Other markets may have more vendors, but few can match her setting.

“This one is quite unique. It’s in a field. It’s inside and    outside an historic ag building. And it feels like an authentic place for a market.”

She cultivates an intimate, upbeat atmosphere.

“It’s like a country fair. I have live music. Dale Thornton’s always there with his country soft pop ballads in the morning. The afternoon varies from a group called Ring of Flutes to old-time country bluegrass circle jams. Second Sundays is kind of a surprise. One time I had harpists show up. Lutist Kenneth Be has played here several times. I’ve had dueling banjos. Just whatever.”

A massage therapist is usually there plying her healing art. Livestock handlers variously bring in lamas, ponies and chickens for petting-feeding.

A main attraction for many vendors is Meigs.

“Oh, she’s beautiful. Nice lady, yeah,” said Lawrence Gatewood, who has the market cornered with barbecue with his T.L.C. Down Home Food stall.

Jared Uecker, owner of O’tille Pork and Pantry, said, “Linda’s exceptional to work with and really cares about the market and its vendors. She’s passionate about local food and is a frequent customer of ours.”

Jim and Sylvia Thomas of Thomas Farms in Decatur, Nebraska are among the produce vendors who’ve been there from near the start and they’re not going anywhere as long as Meigs is around.

“Everybody loves Linda. She’s what makes it,” Jim Thomas said. “She’s really doing a good job and she’s pretty much doing it for free. I mean, we pay her a little stall fee but for what we get its a deal.”

“Jim and Sylvia Thomas came in the middle of that first season and they’ve come back every year,” Meigs said.

“We kind of grew along with it,” Thomas said. “It’s a really nice friendly little market. We’re also down at the Haymarket in Lincoln, but it’s touristy, This (Florence Mill) is more of a real, live food market.”

Thomas is the third-generation operator of his family farm but now that he and his wife are nearing retirement they’re backing off full-scale farming “to do more of this.” “I like the interchange with the people. I guess you’d say its our social because out in the boondocks you never see anybody. The thing about Florence is that you get everybody. It’s really varied.”

That variation extends to fellow vendors, including Mai Thao and her husband. The immigrants from Thailand grow exquisite vegetables and herbs

“They came towards end of the first season and they’ve always been there since,” Meigs said.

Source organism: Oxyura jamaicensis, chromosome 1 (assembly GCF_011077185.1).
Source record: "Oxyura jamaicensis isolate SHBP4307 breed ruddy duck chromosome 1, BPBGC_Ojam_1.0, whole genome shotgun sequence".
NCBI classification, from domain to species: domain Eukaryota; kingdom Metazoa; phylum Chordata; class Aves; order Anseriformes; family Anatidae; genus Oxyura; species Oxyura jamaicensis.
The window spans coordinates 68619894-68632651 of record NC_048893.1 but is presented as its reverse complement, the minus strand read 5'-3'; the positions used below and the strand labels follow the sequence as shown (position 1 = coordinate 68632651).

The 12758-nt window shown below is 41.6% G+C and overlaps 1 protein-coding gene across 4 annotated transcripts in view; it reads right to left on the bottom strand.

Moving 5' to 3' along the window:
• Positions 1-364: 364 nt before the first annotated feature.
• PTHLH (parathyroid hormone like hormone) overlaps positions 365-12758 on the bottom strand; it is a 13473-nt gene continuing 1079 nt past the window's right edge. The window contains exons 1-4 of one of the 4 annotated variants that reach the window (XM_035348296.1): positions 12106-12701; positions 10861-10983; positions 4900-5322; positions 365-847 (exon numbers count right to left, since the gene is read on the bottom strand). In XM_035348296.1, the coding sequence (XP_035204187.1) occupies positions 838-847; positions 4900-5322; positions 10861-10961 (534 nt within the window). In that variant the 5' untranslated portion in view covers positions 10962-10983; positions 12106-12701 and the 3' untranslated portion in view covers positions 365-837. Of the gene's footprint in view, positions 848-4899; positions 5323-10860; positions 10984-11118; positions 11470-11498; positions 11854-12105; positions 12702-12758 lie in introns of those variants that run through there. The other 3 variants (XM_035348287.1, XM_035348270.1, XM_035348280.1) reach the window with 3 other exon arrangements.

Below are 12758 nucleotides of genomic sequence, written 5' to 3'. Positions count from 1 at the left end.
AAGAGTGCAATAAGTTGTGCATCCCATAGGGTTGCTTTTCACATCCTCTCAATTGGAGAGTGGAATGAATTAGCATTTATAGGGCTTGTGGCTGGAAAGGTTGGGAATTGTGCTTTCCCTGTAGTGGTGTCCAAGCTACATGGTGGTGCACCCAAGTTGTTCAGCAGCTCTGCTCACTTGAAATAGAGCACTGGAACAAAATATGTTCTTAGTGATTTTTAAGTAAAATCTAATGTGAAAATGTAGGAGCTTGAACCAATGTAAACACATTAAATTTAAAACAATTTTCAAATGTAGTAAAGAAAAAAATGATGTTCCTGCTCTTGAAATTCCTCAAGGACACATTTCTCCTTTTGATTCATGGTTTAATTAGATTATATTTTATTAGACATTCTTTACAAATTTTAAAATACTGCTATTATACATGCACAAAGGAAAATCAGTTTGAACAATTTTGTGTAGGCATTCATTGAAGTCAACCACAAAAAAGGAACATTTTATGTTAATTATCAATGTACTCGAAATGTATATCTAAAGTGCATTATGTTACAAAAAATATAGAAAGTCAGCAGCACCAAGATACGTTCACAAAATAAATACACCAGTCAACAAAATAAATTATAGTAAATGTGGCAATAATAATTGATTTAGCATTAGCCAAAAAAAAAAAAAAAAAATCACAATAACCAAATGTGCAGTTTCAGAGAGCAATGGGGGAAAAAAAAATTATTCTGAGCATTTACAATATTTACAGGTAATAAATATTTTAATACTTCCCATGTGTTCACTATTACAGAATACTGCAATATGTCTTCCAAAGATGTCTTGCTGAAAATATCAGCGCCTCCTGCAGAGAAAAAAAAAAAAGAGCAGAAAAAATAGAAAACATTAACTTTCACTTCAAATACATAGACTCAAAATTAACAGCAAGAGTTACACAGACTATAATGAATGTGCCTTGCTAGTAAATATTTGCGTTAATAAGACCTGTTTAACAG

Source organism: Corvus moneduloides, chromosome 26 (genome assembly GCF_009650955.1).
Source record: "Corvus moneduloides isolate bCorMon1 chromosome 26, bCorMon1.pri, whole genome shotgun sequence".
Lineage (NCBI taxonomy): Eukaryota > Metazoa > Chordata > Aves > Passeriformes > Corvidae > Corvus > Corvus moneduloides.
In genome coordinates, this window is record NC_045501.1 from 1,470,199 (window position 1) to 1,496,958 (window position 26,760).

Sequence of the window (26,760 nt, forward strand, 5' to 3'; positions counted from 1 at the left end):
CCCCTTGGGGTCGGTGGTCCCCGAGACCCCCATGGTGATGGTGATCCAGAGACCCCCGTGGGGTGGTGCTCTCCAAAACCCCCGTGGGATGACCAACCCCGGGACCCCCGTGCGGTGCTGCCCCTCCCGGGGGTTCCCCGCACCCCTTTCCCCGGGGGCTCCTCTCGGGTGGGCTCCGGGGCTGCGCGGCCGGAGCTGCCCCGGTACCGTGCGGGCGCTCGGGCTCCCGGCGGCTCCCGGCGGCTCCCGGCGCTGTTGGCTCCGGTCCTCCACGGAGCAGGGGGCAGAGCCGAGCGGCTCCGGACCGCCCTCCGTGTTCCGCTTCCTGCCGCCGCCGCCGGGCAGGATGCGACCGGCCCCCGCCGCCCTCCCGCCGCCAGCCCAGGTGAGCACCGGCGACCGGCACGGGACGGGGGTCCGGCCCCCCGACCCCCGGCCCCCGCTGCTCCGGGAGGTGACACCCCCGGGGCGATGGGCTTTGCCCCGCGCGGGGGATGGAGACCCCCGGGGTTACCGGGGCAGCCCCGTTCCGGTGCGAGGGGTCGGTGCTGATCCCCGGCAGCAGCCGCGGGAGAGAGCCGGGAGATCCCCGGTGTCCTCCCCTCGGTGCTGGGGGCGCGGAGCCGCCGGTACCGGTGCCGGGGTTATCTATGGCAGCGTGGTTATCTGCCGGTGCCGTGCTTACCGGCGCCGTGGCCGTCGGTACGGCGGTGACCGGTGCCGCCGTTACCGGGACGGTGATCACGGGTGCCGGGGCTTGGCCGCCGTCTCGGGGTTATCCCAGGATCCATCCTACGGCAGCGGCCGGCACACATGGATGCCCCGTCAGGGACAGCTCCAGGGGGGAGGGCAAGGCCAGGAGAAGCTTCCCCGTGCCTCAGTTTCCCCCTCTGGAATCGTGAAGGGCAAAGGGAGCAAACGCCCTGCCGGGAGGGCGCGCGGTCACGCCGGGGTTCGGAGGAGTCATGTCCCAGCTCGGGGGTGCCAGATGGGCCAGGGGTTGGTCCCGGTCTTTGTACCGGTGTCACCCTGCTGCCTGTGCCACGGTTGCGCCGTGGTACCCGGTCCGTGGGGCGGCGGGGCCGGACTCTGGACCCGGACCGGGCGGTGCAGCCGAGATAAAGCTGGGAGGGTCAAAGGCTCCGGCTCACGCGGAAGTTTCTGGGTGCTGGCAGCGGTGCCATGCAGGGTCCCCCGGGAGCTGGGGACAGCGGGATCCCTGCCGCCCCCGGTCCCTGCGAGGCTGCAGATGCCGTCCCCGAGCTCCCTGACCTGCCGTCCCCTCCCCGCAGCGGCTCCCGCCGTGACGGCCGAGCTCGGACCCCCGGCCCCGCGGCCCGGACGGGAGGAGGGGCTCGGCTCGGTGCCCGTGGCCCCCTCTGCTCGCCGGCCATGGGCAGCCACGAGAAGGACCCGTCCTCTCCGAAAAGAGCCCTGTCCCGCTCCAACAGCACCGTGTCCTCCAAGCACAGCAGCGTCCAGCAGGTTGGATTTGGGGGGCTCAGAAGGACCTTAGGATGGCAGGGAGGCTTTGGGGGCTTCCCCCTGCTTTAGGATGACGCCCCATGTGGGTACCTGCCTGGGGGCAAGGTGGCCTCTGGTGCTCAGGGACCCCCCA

Then there’s Gatewood’s “down home” Mississippi-style barbecue. He learned to cook from his mother. He makes his own sausage and head-cheese. He grows and cooks some mean collard greens.

Gatewood said, “I make my own everything.”

“I call him “Sir Lawrence,” Meigs said. “He’s come for the last three years. He smokes his meats and beans right there. He grills corn on the cob.”

Gatewood gets his grill and smoker going early in the morning. By lunchtime, the sweet, smokey aroma is hard for public patrons and fellow vendors to resist.

“He’s a real character and he puts out a real good product,” said Thomas.

Kesa Kenny, chef-owner of Finicky Frank’s Cafe, “does tailgate food at the market,” said Meigs. “She goes around and buys vegetables from the vendors and then makes things right on the spot. She makes her own salsa and guacamole and things. You never know what she’s going to make or bring. She’s very creative.”

Kenny’s sampler market dishes have also included a fresh radish salad, a roasted vegetable stock topped, pho-style, with chopped fresh vegetables, and a creamy butter bean spread. She said she wants people “to see how simple it is” to create scrumptious, nutritious dishes from familiar, fresh ingredients on hand.

“From a farmers market you could eat all summer long for pennies,” Kenny said.

More than a vendor, Kenny’s a buyer.

“She’s very supportive,” Meigs said. “For years, she’s bought her vegetables for her restaurant from the market.”

“It’s so wonderful to have that available,” Kenny said.

 

 

 

 

 

 

 

 

 

 

 

 

 

 

 

 

 

Meigs said that Kenny embodies the market’s sense of community.

“She comes down to the market and does this cooking without advertising her own restaurant. I told her, ‘You need to tell people you’re Kesa of Finicky Franks,’ and she said, ‘No, I’m not doing this to advertise my restaurant, I’m doing this to support the market and to be part of the fun.’ That’s a pretty unique attitude.”